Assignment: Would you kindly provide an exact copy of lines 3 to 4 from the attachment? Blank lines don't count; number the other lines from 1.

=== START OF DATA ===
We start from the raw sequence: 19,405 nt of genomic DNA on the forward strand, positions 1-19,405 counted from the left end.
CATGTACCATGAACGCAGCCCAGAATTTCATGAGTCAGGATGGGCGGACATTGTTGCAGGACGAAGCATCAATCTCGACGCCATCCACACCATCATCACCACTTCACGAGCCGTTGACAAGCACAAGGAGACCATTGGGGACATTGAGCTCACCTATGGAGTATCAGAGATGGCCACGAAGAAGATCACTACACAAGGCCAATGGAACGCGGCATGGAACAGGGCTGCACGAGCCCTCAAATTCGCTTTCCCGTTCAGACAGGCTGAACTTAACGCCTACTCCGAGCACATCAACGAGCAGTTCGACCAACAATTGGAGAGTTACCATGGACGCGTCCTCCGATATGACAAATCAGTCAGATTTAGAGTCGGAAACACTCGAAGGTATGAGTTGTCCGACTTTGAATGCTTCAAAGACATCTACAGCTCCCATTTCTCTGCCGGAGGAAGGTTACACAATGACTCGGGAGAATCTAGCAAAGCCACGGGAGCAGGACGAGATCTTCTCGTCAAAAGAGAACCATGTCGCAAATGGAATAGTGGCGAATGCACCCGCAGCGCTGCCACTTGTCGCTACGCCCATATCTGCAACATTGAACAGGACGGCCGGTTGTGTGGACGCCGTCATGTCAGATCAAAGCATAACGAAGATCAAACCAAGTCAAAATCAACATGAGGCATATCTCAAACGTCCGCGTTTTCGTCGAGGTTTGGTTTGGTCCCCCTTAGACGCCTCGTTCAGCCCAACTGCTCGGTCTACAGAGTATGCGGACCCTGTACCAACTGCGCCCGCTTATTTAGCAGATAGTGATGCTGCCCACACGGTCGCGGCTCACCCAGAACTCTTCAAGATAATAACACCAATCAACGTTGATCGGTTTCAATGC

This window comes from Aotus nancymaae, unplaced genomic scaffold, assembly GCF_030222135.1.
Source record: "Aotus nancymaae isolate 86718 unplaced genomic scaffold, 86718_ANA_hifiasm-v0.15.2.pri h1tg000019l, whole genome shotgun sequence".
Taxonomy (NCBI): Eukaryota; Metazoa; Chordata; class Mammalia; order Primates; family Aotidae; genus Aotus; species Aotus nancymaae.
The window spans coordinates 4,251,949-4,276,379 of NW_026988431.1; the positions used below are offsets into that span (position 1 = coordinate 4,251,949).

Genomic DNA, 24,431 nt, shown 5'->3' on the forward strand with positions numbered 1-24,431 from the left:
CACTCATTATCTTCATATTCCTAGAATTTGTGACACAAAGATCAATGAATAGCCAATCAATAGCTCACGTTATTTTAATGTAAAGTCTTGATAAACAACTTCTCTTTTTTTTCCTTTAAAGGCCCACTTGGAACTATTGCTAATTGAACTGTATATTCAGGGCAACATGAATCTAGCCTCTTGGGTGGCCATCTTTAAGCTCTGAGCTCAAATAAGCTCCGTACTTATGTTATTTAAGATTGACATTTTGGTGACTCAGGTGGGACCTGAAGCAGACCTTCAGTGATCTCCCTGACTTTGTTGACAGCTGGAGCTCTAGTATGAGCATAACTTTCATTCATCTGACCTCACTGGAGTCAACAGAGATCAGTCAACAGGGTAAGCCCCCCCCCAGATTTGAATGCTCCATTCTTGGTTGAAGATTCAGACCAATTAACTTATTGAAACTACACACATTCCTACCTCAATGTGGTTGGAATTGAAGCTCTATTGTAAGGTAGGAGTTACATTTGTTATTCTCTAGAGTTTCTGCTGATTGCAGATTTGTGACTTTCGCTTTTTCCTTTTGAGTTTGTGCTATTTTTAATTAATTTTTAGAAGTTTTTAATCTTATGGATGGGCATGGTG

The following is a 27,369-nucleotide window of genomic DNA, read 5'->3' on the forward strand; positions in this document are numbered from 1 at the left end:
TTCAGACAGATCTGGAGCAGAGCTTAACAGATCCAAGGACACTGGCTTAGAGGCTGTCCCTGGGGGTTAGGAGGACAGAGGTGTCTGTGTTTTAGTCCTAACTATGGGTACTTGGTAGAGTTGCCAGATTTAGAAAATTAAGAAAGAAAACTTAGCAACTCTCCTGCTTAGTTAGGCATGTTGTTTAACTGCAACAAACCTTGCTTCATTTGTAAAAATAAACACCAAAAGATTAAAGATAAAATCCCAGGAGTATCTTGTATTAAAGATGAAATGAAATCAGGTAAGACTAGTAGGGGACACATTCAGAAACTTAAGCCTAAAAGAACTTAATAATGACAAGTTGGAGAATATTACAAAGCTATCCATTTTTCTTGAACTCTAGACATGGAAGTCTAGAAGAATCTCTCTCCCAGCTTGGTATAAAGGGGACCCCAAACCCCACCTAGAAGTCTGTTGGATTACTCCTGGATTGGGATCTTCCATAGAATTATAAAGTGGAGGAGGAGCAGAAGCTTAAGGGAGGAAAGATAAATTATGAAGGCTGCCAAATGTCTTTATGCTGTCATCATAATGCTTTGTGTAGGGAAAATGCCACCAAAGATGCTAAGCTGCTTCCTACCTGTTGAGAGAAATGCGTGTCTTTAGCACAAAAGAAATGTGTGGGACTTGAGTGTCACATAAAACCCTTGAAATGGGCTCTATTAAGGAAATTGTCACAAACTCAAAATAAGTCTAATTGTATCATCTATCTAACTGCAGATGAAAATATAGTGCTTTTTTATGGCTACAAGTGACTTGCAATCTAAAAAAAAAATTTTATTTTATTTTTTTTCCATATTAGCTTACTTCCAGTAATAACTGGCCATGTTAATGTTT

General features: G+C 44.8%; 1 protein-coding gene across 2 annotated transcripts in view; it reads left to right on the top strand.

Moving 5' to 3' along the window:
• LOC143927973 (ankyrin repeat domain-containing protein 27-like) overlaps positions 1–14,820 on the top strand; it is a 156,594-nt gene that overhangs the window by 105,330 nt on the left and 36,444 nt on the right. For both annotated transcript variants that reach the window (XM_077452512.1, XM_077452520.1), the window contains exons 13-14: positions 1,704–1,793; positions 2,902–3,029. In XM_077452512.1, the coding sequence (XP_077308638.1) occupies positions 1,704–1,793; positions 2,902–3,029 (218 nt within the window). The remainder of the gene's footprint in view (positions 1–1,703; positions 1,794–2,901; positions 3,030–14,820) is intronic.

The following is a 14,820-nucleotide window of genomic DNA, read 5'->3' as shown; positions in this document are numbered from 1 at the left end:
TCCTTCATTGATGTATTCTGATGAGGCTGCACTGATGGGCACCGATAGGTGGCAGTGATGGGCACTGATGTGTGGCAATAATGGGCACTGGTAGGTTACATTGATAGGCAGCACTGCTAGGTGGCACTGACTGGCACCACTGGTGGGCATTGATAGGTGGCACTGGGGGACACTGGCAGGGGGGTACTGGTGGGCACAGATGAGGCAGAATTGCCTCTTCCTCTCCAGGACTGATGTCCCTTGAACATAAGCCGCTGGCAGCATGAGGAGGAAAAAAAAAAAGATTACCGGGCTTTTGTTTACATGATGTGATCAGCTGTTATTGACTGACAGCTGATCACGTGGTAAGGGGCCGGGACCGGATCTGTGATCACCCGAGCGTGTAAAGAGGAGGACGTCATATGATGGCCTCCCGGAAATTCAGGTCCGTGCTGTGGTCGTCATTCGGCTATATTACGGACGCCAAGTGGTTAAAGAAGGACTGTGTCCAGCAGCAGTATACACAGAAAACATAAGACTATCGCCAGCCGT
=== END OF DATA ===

This window comes from Aotus nancymaae, unplaced genomic scaffold, assembly GCF_030222135.1.
Source record: "Aotus nancymaae isolate 86718 unplaced genomic scaffold, 86718_ANA_hifiasm-v0.15.2.pri h1tg000019l, whole genome shotgun sequence".